PCZ ISSUE 142 - JUNE 2004



The PC’s a funny old thing, viewers. Designed to be the world’s first backwards-compatible computing protocol, the entire reason the PC outlasted machines like the Apple 2, the Sinclair QL and the Amiga was that you didn’t – theoretically – have to throw the whole machine away and buy/learn an entire new one every time technology took a couple of steps forward. Of course, the way things have progressed in the world of PCs, it’s actually a lot cheaper and a LOT less trouble to do exactly that these days - as Emu Zone can confirm from its own experiences this month – but that’s not really the point.

The other great thing about the PC, of course, is that in the miracle age of emulation your humble beige box is capable of being just about every other piece of home-computing hardware ever invented. From the ZX81 to the Oric Atmos to the Nintendo Gamecube, there’s almost no games-capable machine that your PC isn’t capable of accurately impersonating. Except one, that is – your old PC.

Yep, in one of those towering ironies that demonstrate beyond any measure of doubt the rank incompetence of pretty much everyone everywhere, the ONLY thing your fancy new “backwards-compatible”, all-emulating PC can’t run to save its life is your collection of old PC games. It’s all Microsoft’s fault, naturally – they’re so (a) shriekingly paranoid that PC owners might use the DOS interface to do something non-Microsoft-approved with their machine, and (b) terminally useless at writing an operating system capable of coping with a little bit of user tinkering, that they’ve managed at a stroke (specifically the stroke from Windows 98 to Win XP) to obliterate the core functionality behind the whole invention of the PC. Bless them.

“But enough of this editorialising – what’s it all got to do with Emu Zone, you fat idiot?”, impatient viewers may be wondering at this point. And obviously (man, don’t you just hate those know-nothing impatient viewers?), the answer is that the tirelessly-cunning emulation community has come up with a solution to the problem, and the solution is this – a PC emulator for the PC!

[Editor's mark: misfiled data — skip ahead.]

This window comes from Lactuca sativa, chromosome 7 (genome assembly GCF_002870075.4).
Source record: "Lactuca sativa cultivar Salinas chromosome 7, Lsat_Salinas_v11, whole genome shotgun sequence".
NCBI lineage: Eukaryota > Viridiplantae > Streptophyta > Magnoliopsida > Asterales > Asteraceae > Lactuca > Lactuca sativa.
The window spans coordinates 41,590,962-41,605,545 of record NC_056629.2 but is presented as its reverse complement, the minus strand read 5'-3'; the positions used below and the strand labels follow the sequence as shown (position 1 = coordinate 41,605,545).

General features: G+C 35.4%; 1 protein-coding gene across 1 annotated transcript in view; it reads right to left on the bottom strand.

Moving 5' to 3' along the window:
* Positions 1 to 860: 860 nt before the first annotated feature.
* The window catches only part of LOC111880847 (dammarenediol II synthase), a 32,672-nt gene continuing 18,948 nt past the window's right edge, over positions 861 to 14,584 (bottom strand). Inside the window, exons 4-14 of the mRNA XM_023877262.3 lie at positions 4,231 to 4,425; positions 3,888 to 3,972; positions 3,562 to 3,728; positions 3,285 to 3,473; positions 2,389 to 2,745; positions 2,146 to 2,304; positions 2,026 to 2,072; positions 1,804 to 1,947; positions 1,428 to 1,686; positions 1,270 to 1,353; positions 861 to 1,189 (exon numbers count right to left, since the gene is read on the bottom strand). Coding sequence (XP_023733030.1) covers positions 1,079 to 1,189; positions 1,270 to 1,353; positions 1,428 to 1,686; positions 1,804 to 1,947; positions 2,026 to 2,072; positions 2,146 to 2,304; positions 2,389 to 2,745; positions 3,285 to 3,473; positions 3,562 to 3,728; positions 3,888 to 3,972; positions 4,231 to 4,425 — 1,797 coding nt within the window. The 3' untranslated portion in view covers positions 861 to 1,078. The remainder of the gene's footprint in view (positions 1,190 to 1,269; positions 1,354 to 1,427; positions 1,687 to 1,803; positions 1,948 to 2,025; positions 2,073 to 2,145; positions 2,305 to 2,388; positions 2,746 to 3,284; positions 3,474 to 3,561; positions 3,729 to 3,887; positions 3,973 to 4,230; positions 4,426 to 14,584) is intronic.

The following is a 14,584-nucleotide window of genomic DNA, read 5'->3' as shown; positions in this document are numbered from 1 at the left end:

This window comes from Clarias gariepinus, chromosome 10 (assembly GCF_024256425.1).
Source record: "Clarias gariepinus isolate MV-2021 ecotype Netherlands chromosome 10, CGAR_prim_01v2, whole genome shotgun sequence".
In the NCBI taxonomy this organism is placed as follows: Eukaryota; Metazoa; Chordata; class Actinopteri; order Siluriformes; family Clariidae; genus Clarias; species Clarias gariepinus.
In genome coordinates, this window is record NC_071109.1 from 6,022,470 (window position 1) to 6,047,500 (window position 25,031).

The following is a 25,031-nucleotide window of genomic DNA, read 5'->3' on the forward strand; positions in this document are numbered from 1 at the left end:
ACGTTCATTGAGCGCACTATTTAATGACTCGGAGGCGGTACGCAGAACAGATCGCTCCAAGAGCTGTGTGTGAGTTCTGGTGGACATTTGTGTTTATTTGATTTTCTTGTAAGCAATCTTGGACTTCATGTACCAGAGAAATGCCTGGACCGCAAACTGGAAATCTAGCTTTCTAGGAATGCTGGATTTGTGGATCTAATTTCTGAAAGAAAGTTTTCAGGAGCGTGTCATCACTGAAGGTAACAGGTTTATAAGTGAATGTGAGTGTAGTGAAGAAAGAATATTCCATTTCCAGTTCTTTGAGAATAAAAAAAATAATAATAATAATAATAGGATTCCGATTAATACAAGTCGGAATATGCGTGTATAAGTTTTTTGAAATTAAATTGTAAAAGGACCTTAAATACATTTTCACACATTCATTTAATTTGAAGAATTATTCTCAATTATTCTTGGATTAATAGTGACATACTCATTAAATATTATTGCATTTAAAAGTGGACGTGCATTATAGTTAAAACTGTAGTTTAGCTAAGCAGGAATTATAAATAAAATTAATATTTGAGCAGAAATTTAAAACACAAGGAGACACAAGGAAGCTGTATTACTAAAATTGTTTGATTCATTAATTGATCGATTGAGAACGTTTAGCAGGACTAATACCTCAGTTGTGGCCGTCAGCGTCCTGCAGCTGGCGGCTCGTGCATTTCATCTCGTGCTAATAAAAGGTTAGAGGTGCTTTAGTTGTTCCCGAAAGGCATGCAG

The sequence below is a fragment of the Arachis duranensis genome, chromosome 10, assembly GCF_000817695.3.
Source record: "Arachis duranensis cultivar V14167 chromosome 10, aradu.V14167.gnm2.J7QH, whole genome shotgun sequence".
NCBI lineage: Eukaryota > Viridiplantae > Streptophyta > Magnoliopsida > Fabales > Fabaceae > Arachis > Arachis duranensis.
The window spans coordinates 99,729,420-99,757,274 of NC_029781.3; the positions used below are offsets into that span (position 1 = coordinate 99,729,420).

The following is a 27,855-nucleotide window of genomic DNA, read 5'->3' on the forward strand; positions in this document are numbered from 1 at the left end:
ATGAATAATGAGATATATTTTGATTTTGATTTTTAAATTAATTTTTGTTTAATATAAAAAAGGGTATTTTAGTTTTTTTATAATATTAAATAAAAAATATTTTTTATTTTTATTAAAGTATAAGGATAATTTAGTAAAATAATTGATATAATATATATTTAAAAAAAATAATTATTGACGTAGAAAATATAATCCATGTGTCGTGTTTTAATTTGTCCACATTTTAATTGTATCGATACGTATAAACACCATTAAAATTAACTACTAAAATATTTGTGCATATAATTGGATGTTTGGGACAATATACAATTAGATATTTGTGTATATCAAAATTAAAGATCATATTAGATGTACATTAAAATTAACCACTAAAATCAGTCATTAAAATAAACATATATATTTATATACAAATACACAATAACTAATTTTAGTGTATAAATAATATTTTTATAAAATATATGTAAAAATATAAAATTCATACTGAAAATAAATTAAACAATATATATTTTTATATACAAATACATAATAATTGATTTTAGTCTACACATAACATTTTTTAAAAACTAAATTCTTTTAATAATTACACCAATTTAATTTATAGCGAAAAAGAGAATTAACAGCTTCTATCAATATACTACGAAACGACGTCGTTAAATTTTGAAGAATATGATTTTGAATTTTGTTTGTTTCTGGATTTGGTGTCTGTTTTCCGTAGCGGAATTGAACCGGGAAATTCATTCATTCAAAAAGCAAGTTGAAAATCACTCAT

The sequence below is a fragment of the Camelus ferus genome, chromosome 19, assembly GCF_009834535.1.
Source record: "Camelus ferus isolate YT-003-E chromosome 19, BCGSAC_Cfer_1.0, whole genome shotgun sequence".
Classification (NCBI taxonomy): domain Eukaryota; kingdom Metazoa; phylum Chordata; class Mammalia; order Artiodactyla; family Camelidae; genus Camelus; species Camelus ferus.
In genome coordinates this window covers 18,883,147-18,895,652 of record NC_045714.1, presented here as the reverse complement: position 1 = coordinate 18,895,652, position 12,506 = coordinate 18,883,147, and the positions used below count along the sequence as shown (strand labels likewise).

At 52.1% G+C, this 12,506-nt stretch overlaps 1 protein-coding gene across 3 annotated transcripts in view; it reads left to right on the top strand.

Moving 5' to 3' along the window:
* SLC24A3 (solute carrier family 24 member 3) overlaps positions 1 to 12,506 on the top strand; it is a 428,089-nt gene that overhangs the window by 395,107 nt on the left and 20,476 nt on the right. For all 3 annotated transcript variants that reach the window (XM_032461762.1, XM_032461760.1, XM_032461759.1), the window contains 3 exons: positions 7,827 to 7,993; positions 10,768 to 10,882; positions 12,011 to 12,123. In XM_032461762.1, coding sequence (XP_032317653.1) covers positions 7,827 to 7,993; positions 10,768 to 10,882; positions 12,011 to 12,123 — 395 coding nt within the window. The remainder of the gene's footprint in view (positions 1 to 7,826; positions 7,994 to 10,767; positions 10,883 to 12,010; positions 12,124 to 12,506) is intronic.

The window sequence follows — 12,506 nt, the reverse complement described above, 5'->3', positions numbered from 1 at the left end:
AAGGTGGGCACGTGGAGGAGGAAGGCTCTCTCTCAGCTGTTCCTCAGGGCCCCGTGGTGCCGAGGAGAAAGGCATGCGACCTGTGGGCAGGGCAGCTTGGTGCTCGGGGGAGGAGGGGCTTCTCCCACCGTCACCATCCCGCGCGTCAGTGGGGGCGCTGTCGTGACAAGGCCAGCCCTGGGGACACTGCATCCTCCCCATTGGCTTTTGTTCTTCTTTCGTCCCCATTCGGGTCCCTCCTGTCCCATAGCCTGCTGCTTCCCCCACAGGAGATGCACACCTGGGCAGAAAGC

DOSBox has been around for ages (and shouldn’t be confused with another similar, but rubbish, program called, er, DOSBox) – it’s basically an MS-DOS emulator, which enables your fancy Windows PC to act like a clunky old 486. It’s simple to use – you just install your old DOS game as normal, then drag-and-drop the install folder onto the DOSBox executeable. You then get a command-line window and can navigate the folder like it was an old MS-DOS hard drive. Ah, happy days.

In truth, DOSBox still isn’t all that compatible, but it does run a lot of games, from the PC’s earliest attempts at arcade conversions to violently Windows-hostile games like the famous “Pinball Dreams” series, and for that alone it’s worth keeping a close eye on.


Genuine dirt colouring in Dig Dug.

The immortal Pinball Fantasies.

The official PC port of Super Pac-Man.

Not sure which part of the race this is.



Turbo Outrun (US Gold/Sega 1990)

We covered the original Out Run in Emu Zone a few issues back, but the “Turbo” sequel to it is one of the great lost coin-ops – still not emulated in any arcade emu, largely written out of history and the recipient of some pretty shoddy home ports, (not least the awful Mega Drive one), Turbo Outrun was actually a really smart sequel, shifting the location to a trans-America race and adding tweaks like the turbo-boost of the title, the ability to upgrade your car, and the fact that if you drove poorly, the famous passenger-seat blonde would actually walk out on you between stages and zoom off with one of your rivals instead (complete with a display of little love-hearts just to rub it in).

Oddly enough, just about the least terrible home version of Turbo Outrun was the DOS PC one, and fortuitously it’s one of the games fully supported by DOSBox. By 1990 the PC was finally starting to catch up to the graphical standards of the other home machines, and this is a colourful, smooth-running rendition of the arcade game with all the main features intact. Hopefully someone will one day crack the encryption of the arcade version, but until now you can keep the Turbo flame alive with this.



(Left) Why are all racing-game roads one-way?


Emulation Zone is brought to you in association with the International World Of Stuart Foundation.